A system used to categorize education, where each category represents a certain degree of educational attainment and mastery of skill. In the United States education levels are as follows: Early childhood education, followed by primary school (elementary school), middle school, secondary school (high school), and then postsecondary (tertiary) education. Postsecondary education includes non-degree programs that lead to certificates and diplomas plus six degree levels: associate, bachelor, first professional, master, advanced intermediate, and research doctorate.
A course that is directly related to the study major, fulfills the major’s requirements, and is counted toward the total number of credits required for graduation.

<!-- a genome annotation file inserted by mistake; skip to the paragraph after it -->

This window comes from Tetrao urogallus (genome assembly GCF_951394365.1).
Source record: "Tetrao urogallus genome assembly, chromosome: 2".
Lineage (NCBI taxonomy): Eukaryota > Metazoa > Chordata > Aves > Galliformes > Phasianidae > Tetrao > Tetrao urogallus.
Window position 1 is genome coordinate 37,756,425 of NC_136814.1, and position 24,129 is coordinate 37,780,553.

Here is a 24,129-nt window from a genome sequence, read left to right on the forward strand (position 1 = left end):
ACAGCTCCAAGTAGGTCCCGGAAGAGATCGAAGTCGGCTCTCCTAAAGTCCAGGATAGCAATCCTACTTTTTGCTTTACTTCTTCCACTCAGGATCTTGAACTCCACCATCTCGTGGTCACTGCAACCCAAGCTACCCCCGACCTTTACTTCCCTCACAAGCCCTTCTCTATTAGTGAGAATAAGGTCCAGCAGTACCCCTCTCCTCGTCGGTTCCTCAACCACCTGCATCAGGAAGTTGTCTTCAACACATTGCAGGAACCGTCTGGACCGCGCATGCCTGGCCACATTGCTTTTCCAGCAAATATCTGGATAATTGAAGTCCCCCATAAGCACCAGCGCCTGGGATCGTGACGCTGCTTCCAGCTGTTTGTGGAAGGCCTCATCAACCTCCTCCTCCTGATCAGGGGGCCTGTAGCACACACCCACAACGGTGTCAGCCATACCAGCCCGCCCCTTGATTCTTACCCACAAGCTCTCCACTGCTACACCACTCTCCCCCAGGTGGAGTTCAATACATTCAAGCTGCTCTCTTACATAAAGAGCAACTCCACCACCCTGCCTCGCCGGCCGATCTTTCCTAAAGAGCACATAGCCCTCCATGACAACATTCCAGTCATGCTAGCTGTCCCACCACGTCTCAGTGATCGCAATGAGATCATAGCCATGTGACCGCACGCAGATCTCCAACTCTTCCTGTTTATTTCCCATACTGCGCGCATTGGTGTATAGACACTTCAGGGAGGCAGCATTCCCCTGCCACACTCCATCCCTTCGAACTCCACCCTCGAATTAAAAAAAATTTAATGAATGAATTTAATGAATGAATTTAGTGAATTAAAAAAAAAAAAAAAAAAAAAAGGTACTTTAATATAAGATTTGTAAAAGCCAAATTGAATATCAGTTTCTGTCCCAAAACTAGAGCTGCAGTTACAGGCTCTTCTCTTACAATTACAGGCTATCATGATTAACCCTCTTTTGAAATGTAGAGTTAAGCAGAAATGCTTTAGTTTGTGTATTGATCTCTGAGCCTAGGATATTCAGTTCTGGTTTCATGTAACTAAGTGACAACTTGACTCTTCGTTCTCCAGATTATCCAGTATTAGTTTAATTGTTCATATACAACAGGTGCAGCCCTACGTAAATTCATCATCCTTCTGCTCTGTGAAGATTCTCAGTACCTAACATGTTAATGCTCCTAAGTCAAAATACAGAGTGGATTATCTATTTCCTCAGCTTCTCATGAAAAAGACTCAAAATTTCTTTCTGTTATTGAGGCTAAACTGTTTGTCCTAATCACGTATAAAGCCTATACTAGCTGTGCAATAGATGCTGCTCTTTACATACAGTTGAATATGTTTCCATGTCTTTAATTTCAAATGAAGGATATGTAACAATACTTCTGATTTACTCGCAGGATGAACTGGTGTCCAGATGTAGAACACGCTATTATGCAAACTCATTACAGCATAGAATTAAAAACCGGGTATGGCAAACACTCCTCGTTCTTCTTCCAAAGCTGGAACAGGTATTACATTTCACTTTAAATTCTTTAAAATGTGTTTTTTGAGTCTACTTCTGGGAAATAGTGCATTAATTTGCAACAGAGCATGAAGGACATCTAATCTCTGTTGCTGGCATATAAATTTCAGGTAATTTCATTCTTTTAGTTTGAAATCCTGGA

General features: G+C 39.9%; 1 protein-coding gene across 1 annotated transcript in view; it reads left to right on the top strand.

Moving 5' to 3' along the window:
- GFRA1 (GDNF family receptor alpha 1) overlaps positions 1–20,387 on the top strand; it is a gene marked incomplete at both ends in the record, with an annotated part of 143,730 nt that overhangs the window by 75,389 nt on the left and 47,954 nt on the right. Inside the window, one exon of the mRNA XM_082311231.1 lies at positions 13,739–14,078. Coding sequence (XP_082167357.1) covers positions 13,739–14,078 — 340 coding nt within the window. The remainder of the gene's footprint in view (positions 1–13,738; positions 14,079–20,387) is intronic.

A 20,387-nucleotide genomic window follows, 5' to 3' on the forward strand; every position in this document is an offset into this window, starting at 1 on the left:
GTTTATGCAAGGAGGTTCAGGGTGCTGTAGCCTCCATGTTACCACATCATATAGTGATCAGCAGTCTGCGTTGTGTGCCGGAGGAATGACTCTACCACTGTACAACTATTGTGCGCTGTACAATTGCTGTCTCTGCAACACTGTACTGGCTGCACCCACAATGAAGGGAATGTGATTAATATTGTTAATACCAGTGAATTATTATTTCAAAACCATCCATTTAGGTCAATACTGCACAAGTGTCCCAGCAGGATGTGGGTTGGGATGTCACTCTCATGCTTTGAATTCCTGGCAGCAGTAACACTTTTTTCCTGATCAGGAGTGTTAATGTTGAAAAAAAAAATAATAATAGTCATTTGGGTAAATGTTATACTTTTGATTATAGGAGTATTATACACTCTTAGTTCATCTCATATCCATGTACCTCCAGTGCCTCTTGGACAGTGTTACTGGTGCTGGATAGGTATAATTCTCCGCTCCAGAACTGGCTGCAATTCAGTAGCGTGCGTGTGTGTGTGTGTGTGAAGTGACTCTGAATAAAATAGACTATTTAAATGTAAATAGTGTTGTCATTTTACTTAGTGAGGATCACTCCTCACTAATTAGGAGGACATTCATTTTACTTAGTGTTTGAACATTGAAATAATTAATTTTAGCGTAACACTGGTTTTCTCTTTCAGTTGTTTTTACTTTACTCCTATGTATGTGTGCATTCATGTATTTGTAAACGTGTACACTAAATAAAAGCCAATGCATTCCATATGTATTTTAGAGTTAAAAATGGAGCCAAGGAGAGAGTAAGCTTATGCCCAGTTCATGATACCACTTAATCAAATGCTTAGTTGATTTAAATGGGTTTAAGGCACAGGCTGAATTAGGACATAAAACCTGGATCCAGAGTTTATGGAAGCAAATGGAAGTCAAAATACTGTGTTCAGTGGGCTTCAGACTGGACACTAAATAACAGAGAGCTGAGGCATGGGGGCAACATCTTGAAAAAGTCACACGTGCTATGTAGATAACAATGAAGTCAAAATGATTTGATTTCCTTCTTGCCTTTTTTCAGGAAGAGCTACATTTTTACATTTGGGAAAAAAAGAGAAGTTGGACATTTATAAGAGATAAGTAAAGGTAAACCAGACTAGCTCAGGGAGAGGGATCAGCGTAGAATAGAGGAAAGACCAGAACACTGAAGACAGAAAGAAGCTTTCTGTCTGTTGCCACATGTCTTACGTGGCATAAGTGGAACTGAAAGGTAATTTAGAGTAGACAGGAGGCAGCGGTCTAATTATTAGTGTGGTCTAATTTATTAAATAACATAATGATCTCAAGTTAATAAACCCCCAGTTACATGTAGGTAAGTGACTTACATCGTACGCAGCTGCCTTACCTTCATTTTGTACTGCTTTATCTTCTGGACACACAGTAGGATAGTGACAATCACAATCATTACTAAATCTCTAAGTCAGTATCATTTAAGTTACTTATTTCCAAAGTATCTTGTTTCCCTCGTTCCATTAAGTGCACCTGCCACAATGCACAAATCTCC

A course that fulfills neither general education requirements nor the major requirement but is counted toward the total number of credits required for graduation.
An ESL program is coursework designed to help students who are looking to learn English as their second language.
An experiential learning opportunity, which provides practical experience for beginners in an occupation or profession. Externships are usually brief, some lasting only a day or two. They may offer no academic credit or monetary compensation.
A count of the total number of students in a program, school, and training, course, or class.